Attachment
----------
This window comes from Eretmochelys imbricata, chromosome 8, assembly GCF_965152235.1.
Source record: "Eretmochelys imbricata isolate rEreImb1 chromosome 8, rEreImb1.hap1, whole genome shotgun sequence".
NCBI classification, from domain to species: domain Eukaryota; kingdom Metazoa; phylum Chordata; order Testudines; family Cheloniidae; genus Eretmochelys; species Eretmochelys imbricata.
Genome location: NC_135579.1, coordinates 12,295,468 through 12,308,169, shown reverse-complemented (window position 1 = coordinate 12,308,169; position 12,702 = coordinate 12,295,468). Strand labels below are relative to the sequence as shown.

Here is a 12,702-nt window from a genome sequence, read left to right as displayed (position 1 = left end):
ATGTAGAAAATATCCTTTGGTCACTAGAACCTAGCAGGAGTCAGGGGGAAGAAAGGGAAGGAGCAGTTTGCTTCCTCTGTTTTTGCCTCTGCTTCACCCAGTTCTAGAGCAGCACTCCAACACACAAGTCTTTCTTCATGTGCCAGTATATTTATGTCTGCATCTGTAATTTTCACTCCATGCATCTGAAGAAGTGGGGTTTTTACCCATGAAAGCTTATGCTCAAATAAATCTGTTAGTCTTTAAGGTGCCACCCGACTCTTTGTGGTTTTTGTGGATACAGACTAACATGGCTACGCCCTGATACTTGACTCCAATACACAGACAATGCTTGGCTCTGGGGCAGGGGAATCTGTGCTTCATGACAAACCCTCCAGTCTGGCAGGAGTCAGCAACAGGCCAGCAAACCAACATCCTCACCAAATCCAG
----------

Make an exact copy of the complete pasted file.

This window comes from Eretmochelys imbricata, chromosome 8, assembly GCF_965152235.1.
Source record: "Eretmochelys imbricata isolate rEreImb1 chromosome 8, rEreImb1.hap1, whole genome shotgun sequence".
NCBI classification, from domain to species: domain Eukaryota; kingdom Metazoa; phylum Chordata; order Testudines; family Cheloniidae; genus Eretmochelys; species Eretmochelys imbricata.
Genome location: NC_135579.1, coordinates 12,295,468 through 12,308,169, shown reverse-complemented (window position 1 = coordinate 12,308,169; position 12,702 = coordinate 12,295,468). Strand labels below are relative to the sequence as shown.

Here is a 12,702-nt window from a genome sequence, read left to right as displayed (position 1 = left end):
ATGTAGAAAATATCCTTTGGTCACTAGAACCTAGCAGGAGTCAGGGGGAAGAAAGGGAAGGAGCAGTTTGCTTCCTCTGTTTTTGCCTCTGCTTCACCCAGTTCTAGAGCAGCACTCCAACACACAAGTCTTTCTTCATGTGCCAGTATATTTATGTCTGCATCTGTAATTTTCACTCCATGCATCTGAAGAAGTGGGGTTTTTACCCATGAAAGCTTATGCTCAAATAAATCTGTTAGTCTTTAAGGTGCCACCCGACTCTTTGTGGTTTTTGTGGATACAGACTAACATGGCTACGCCCTGATACTTGACTCCAATACACAGACAATGCTTGGCTCTGGGGCAGGGGAATCTGTGCTTCATGACAAACCCTCCAGTCTGGCAGGAGTCAGCAACAGGCCAGCAAACCAACATCCTCACCAAATCCAG